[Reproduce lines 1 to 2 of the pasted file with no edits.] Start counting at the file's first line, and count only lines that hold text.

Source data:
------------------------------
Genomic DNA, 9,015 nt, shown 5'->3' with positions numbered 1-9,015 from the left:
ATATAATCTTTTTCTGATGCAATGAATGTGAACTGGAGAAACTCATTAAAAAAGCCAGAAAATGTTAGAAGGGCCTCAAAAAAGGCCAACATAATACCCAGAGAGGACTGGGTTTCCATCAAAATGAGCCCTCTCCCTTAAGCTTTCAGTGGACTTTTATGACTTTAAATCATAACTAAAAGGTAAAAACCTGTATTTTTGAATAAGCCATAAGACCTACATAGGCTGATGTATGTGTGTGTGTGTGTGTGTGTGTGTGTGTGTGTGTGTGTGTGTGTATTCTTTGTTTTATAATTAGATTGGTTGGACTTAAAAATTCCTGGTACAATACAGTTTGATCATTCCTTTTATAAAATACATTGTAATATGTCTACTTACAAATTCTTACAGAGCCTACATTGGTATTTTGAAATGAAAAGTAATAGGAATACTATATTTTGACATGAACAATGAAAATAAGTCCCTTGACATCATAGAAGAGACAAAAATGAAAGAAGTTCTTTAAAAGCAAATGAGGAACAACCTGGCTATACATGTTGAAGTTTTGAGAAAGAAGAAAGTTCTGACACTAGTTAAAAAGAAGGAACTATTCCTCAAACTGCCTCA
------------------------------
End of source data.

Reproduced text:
Genomic DNA, 9,015 nt, shown 5'->3' with positions numbered 1-9,015 from the left:
ATATAATCTTTTTCTGATGCAATGAATGTGAACTGGAGAAACTCATTAAAAAAGCCAGAAAATGTTAGAAGGGCCTCAAAAAAGGCCAACATAATACCCAGAGAGGACTGGGTTTCCATCAAAATGAGCCCTCTCCCTTAAGCTTTCAGTGGACTTTTATGACTTTAAATCATAACTAAAAGGTAAAAACCTGTATTTTTGAATAAGCCATAAGACCTACATAGGCTGATGTATGTGTGTGTGTGTGTGTGTGTGTGTGTGTGTGTGTGTGTGTGTGTATTCTTTGTTTTATAATTAGATTGGTTGGACTTAAAAATTCCTGGTACAATACAGTTTGATCATTCCTTTTATAAAATACATTGTAATATGTCTACTTACAAATTCTTACAGAGCCTACATTGGTATTTTGAAATGAAAAGTAATAGGAATACTATATTTTGACATGAACAATGAAAATAAGTCCCTTGACATCATAGAAGAGACAAAAATGAAAGAAGTTCTTTAAAAGCAAATGAGGAACAACCTGGCTATACATGTTGAAGTTTTGAGAAAGAAGAAAGTTCTGACACTAGTTAAAAAGAAGGAACTATTCCTCAAACTGCCTCA